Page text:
Air France 447 is a powerful example of what a serious situation unreliable air data indications can be if not handled properly by a crew. Still, whether crews are properly trained or use that training, unreliable air data presents a dangerous situation. Pitot tubes are fallible devices susceptible to errors caused by environmental factors such as ice crystals. With this in mind, what technical alternatives to pitot static systems exist or might be developed that are more accurate and less prone to interruption?
A number of systems are under development- most are optical systems- determining airspeed using LiDAR. NLR, for example has developed an Optical Air Data System for this purpose:
The developed system applies the LiDAR technique to measure air speed in four different directions. The aircraft’s TAS (True Air Speed), AOA (Angle Of Attack) and SSA (Side Slip Angle) are calculated from these speed measurements.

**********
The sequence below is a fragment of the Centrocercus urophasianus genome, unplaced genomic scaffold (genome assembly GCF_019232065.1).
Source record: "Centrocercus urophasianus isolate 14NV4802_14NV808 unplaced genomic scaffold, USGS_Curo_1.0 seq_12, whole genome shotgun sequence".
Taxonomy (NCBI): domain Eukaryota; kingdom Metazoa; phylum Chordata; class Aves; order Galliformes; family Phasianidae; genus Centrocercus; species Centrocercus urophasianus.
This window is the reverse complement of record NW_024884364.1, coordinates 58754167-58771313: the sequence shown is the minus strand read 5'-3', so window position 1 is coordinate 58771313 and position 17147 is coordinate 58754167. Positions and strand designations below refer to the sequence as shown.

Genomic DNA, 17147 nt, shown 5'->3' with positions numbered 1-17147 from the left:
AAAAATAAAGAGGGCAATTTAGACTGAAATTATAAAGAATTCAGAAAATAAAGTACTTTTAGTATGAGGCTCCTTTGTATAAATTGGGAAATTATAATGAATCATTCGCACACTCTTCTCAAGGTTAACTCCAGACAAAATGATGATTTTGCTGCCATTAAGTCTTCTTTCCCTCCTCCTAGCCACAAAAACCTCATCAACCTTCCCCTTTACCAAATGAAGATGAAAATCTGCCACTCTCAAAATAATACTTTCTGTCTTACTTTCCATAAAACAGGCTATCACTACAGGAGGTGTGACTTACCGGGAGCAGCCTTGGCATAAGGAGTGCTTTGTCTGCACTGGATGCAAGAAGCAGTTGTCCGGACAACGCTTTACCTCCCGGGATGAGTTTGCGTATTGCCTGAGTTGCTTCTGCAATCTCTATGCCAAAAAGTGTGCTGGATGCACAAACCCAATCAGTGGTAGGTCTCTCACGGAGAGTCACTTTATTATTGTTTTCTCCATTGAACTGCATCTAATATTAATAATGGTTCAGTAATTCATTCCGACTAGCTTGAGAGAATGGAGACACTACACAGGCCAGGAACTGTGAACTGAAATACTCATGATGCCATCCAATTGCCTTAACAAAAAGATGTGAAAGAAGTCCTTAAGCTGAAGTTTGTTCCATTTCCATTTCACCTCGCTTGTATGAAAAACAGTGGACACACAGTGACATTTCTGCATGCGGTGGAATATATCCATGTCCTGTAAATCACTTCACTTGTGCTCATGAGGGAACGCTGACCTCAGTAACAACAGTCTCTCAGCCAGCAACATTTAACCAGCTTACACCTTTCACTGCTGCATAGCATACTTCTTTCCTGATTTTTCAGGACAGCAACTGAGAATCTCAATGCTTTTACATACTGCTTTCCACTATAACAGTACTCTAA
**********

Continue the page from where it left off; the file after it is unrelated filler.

Other systems are in prototype stage- including a photonic system that is based on back scattering of light, but none of them are yet operational.
While there are different possibilities to measure pressure (e.g. pressure sensitive paint), all can be influenced by environmental factors.
So the question might be: What is the best trade-off between cost of the sensor(s) and reliability of the whole measurement system?
One solution might therefore be to compare different sensor readings (Air speed, control surface position, weight, altitude etc. ) and compare those with a (machine learned) model of how the aircraft should behave. This would enable a algorithm to decide if a sensor does not provide realistic data and should therefore not be trusted any more.